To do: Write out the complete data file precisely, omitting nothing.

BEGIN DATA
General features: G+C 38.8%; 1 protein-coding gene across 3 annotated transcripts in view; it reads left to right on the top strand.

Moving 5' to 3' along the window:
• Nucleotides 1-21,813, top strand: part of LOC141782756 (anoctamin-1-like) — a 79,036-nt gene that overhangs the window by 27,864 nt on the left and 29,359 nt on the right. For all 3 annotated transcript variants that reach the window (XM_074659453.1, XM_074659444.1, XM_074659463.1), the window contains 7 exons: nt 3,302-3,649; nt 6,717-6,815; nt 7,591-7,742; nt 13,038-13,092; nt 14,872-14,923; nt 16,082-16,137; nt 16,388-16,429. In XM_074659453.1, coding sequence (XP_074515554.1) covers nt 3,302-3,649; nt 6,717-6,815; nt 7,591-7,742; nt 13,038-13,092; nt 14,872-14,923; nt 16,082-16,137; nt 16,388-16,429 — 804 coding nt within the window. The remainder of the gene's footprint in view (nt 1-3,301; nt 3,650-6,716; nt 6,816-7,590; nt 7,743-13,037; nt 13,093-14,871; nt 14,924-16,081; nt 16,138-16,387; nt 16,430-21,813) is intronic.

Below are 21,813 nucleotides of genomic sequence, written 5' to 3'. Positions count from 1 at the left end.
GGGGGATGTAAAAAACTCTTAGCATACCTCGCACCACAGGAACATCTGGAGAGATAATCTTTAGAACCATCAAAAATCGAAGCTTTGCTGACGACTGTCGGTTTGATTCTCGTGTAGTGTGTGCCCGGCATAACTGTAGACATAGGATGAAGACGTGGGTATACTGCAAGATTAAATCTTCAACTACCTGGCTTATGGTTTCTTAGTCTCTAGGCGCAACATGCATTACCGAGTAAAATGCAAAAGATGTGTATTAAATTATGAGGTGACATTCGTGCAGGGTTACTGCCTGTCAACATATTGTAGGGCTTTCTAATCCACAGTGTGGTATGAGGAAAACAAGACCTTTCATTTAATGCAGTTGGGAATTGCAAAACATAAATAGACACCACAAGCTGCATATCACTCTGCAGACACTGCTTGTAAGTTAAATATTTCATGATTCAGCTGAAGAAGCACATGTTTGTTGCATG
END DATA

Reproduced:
General features: G+C 38.8%; 1 protein-coding gene across 3 annotated transcripts in view; it reads left to right on the top strand.

Moving 5' to 3' along the window:
• Nucleotides 1-21,813, top strand: part of LOC141782756 (anoctamin-1-like) — a 79,036-nt gene that overhangs the window by 27,864 nt on the left and 29,359 nt on the right. For all 3 annotated transcript variants that reach the window (XM_074659453.1, XM_074659444.1, XM_074659463.1), the window contains 7 exons: nt 3,302-3,649; nt 6,717-6,815; nt 7,591-7,742; nt 13,038-13,092; nt 14,872-14,923; nt 16,082-16,137; nt 16,388-16,429. In XM_074659453.1, coding sequence (XP_074515554.1) covers nt 3,302-3,649; nt 6,717-6,815; nt 7,591-7,742; nt 13,038-13,092; nt 14,872-14,923; nt 16,082-16,137; nt 16,388-16,429 — 804 coding nt within the window. The remainder of the gene's footprint in view (nt 1-3,301; nt 3,650-6,716; nt 6,816-7,590; nt 7,743-13,037; nt 13,093-14,871; nt 14,924-16,081; nt 16,138-16,387; nt 16,430-21,813) is intronic.

Below are 21,813 nucleotides of genomic sequence, written 5' to 3'. Positions count from 1 at the left end.
GGGGGATGTAAAAAACTCTTAGCATACCTCGCACCACAGGAACATCTGGAGAGATAATCTTTAGAACCATCAAAAATCGAAGCTTTGCTGACGACTGTCGGTTTGATTCTCGTGTAGTGTGTGCCCGGCATAACTGTAGACATAGGATGAAGACGTGGGTATACTGCAAGATTAAATCTTCAACTACCTGGCTTATGGTTTCTTAGTCTCTAGGCGCAACATGCATTACCGAGTAAAATGCAAAAGATGTGTATTAAATTATGAGGTGACATTCGTGCAGGGTTACTGCCTGTCAACATATTGTAGGGCTTTCTAATCCACAGTGTGGTATGAGGAAAACAAGACCTTTCATTTAATGCAGTTGGGAATTGCAAAACATAAATAGACACCACAAGCTGCATATCACTCTGCAGACACTGCTTGTAAGTTAAATATTTCATGATTCAGCTGAAGAAGCACATGTTTGTTGCATG